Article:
Graduate students and post doctoral fellows from the Johns Hopkins Institute for NanoBioTechnology, Center of Cancer Nanotechnology Excellence and Physical Science-Oncology Center will host a mini-symposium highlighting some of the current investigations occurring in these research entities. The symposium will include short talks from six to eight researchers and will be held on Wednesday, Oct. 24 from 9 a.m. to noon at a Homewood campus location to be determined. Check back for location and agenda.

View the agendas from previous INBT/CCNE/PSOC mini-symposiums  at the links below:

Spring 2012

Fall 2011

Spring 2011

Meet INBT’s summer interns, already digging into their research

Research does not take a holiday during the summer at Johns Hopkins University in Baltimore, Md. In fact, it ramps up with the addition of many new faces from across the country.

The Johns Hopkins Institute for NanoBioTechnology summer research interns have arrived and are already busy at work in various laboratories. This year’s group is the largest the institute has ever hosted, with 17 undergraduates from universities nationwide.

Of the total, three students are affiliated with the Center of Cancer Nanotechnology Excellence and four are affiliated with the Physical Sciences-Oncology Center. The remaining 10 are part of the National Science Foundation Research Experience for Undergraduates program. All are hosted through INBT, which serves as a hub for their academic and social activities.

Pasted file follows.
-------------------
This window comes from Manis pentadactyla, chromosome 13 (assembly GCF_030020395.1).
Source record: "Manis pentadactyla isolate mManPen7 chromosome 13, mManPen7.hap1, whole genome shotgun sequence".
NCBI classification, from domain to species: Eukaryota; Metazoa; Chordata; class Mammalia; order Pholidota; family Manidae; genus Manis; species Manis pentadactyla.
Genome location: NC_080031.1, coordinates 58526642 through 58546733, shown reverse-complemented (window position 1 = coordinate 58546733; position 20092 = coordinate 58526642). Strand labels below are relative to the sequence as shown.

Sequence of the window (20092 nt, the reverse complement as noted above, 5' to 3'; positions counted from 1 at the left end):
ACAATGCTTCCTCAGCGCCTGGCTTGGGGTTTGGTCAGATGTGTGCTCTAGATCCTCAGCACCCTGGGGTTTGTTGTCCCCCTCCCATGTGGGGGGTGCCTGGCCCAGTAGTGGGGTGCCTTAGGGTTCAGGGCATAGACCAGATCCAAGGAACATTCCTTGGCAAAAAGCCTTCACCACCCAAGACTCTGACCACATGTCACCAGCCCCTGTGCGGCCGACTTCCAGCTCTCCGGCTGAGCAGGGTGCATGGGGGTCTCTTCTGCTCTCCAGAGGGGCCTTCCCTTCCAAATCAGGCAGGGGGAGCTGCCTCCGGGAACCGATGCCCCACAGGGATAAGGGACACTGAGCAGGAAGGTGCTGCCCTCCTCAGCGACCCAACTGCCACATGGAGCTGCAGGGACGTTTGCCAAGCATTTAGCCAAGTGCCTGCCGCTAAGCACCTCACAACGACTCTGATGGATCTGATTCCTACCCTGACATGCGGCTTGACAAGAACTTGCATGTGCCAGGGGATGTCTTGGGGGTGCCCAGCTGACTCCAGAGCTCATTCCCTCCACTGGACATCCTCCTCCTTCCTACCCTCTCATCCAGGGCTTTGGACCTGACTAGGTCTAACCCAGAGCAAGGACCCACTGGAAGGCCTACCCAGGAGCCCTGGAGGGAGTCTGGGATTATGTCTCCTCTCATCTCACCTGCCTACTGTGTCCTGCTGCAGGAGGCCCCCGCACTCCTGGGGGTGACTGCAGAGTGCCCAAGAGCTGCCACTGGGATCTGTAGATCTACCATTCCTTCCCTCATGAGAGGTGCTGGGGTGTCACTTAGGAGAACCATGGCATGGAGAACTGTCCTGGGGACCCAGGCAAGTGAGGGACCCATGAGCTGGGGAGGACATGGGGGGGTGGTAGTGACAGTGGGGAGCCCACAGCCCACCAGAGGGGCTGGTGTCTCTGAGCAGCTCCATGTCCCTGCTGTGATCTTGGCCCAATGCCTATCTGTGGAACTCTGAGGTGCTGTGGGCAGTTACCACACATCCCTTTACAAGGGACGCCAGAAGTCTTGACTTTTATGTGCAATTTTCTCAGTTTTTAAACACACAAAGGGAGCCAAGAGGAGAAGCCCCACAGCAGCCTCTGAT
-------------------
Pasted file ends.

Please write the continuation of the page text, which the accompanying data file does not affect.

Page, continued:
INBT summer interns conduct 10 weeks of research in a laboratory either on the Homewood or the medical campus of the University. At the end of that time, students have learned how to work in a multidisciplinary team and how to manage a short term research project.  They also discover if research is a pathway they want to pursue after earning their bachelor’s degrees.

In August, interns from many of the science, medicine, engineering and public health summer programs will gather for a  poster session to be held on August 2 at 3 p.m. in Turner Concourse. The poster session will allow students to show off the results of their their work.

This year’s INBT/PS-OC/CCNE interns include:

At the Whiting School of Engineering…

Amani Alkayyali from Wayne State University is an REU student in the laboratory of Honggang Cui assistant professor in the Department of Chemical and Biomolecular Engineering. Also in the Cui lab are CCNE intern Matthew Fong from the University of California, Berkeley and Michelle LaComb, an REU student from Rice University.

Sharon Gerecht, assistant professor in the Department of Chemical and Biomolecular engineering, is hosting three interns. Josh Porterfield of Cornell University and Carolyn Zhang from the University of California, San Diego are both PS-OC interns, and Bria Macklin of Howard University is an REU intern.